The ultimate job interview is one where the potential clients sample your work. In the case of Tyronne, the residents of the Xanadu Co-Op at Stanford University ate the product of his labor. It's a situation where the manager and clients can pass judgement on your work.
You see, Tyronne "interviewed" for the job of lunch and dinner chef last Wednesday. His account, re-printed below, describes his process and menu for the day.
Unfortunately, he was told today that the job was given to another chef. The good news is that he may have a second opportunity in September when the chef plans to leave the job.
My job interview/try-out went well today! I went in and just started working in the kitchen like I had always been there, checked in vendors and the laundry man, started prepping and cooking after getting oriented with the kitchen. Later in the day there were a few casual introductions then they left me to work.
Miguel the hasher was none committal about how I was doing, but by the afternoon he was hoping I would come back. I am not sure what the process exactly is, and who (or how many) have to decide and approve. But they told me I would know by the end of the week, then the guy said, "And hopefully it's good news too!"
He really had some questions for me later, and during lunch time I went out and talked to a few of the students in the house. I got compliments from the main guys I was in contact with and a few of the students who ventured their way past or through the kitchen. It was a good day.
I had a few problems that cost me some time, it had to do with the food order. So I just re-adjusted and put out good food anyway.
Lunch: Lemon-caper chicken, roasted artichokes with lemon-caper sauce (vegetarian option), grilled mixed veg (broccoli, red-yellow-orange peppers, red onion), Jasmine rice, and a fresh fruit mix (apples, kiwis, strawberries) with a yogurt-honey sauce and granola topping -- salad bar everyday too.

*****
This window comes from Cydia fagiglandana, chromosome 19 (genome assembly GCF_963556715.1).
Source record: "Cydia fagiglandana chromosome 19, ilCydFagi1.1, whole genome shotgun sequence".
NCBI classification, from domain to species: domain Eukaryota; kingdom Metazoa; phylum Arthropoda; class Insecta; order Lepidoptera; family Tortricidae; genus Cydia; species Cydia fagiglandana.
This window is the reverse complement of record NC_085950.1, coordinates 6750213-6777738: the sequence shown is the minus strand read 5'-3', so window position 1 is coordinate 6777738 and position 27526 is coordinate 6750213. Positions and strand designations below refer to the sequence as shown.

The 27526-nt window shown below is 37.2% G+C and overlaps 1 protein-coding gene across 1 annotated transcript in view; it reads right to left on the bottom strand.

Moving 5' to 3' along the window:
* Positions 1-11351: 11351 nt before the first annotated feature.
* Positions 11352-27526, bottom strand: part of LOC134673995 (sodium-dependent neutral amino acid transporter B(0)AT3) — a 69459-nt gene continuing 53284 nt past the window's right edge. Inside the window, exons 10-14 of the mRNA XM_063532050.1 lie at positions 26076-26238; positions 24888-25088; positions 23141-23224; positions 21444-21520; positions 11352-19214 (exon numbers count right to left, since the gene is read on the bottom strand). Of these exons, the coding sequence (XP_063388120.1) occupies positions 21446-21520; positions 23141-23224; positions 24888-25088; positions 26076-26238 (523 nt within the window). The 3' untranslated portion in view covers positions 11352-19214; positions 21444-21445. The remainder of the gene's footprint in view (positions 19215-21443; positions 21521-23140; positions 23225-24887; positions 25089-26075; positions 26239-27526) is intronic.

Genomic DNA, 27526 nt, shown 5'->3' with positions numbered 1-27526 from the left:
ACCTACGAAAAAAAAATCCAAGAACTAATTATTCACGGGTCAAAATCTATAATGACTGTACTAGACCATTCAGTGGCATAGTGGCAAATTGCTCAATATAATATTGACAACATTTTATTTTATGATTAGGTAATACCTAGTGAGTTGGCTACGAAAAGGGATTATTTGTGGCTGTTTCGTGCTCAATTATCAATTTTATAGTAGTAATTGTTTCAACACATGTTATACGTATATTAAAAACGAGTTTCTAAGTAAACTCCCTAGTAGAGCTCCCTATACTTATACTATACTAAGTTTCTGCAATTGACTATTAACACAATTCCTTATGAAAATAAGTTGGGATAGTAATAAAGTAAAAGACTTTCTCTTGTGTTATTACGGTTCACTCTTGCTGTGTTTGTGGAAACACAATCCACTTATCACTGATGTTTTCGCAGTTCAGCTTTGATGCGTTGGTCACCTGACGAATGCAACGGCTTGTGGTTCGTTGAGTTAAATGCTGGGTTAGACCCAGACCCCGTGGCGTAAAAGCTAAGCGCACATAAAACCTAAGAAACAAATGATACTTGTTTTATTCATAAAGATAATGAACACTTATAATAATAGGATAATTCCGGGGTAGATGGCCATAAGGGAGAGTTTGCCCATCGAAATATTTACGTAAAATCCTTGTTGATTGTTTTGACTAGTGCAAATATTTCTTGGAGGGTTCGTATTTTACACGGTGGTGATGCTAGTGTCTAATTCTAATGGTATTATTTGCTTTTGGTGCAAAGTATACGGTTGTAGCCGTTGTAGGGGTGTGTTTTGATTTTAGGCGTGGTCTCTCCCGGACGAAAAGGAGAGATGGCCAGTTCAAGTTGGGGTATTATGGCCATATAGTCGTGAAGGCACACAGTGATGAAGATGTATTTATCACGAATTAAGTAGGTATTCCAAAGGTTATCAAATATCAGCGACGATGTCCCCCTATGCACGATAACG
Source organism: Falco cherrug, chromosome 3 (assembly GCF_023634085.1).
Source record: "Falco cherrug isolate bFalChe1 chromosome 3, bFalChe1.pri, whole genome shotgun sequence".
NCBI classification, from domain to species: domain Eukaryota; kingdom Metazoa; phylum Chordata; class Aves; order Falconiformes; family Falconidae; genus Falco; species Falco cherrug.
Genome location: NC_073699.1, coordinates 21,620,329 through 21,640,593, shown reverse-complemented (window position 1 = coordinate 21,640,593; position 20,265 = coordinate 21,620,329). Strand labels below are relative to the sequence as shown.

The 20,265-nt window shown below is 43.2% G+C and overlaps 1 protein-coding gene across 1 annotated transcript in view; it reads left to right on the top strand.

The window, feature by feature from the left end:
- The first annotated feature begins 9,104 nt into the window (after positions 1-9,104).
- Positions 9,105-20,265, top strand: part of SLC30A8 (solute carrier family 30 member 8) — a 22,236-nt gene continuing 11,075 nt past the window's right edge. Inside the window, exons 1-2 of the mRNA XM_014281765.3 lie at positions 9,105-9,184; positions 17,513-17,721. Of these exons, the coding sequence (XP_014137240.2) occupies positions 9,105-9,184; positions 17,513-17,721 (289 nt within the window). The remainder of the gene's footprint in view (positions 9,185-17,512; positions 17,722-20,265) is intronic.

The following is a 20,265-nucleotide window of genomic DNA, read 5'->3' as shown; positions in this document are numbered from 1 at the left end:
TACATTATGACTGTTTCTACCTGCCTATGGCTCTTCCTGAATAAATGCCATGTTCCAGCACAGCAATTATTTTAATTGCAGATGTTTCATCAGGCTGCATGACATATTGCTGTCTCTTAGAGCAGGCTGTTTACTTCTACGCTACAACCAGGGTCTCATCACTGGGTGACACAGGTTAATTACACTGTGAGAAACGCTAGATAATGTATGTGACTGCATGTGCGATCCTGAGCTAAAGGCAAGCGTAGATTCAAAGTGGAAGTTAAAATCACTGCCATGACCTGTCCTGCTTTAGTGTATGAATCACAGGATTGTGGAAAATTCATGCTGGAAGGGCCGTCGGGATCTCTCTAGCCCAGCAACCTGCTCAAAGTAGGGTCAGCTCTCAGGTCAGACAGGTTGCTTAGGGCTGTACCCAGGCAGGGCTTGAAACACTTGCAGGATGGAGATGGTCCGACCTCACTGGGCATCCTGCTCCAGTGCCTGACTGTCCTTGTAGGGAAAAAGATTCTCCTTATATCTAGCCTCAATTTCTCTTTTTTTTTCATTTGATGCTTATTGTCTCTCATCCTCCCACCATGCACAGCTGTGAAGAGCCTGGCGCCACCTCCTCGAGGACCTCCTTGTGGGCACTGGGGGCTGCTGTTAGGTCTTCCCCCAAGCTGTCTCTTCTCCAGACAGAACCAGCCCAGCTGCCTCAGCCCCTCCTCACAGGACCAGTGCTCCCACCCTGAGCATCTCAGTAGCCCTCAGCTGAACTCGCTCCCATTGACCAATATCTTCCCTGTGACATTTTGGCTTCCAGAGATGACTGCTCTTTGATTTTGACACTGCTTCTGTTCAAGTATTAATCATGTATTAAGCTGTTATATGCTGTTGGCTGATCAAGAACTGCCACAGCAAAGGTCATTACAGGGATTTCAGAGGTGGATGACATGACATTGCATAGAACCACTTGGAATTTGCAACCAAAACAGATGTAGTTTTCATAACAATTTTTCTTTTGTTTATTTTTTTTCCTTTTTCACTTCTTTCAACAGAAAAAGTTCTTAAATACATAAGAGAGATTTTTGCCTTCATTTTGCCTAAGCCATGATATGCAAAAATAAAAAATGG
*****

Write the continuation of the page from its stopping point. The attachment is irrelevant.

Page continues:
Dinner: Was going to do petite beef tender medallions (terse major), BUT the beef was chuck bottom round. so, I made a rub, seared it off, finished in the oven and sliced it thin like roast beef. To me that was the only guarantee I know the meat was going to taste great and not be tough to chew.
I then grilled portobella tops (ginger-balsamic) for vegetarian option, herb coated and baked small reds (potatoes), roasted beet salad (red and yellow) with roasted garlic vinaigrette topped with feta, and I made honey wheat rolls, and also jalapeno cheddar bread.
I got my meals out on time, 12 pm and 6 pm with a break between 12-2 pm, so you work 8 hours -- but I actually worked a little more during the lunch and dinner time after getting the meal out -- to finish some things up, but that's to be expected in a foreign kitchen first day.
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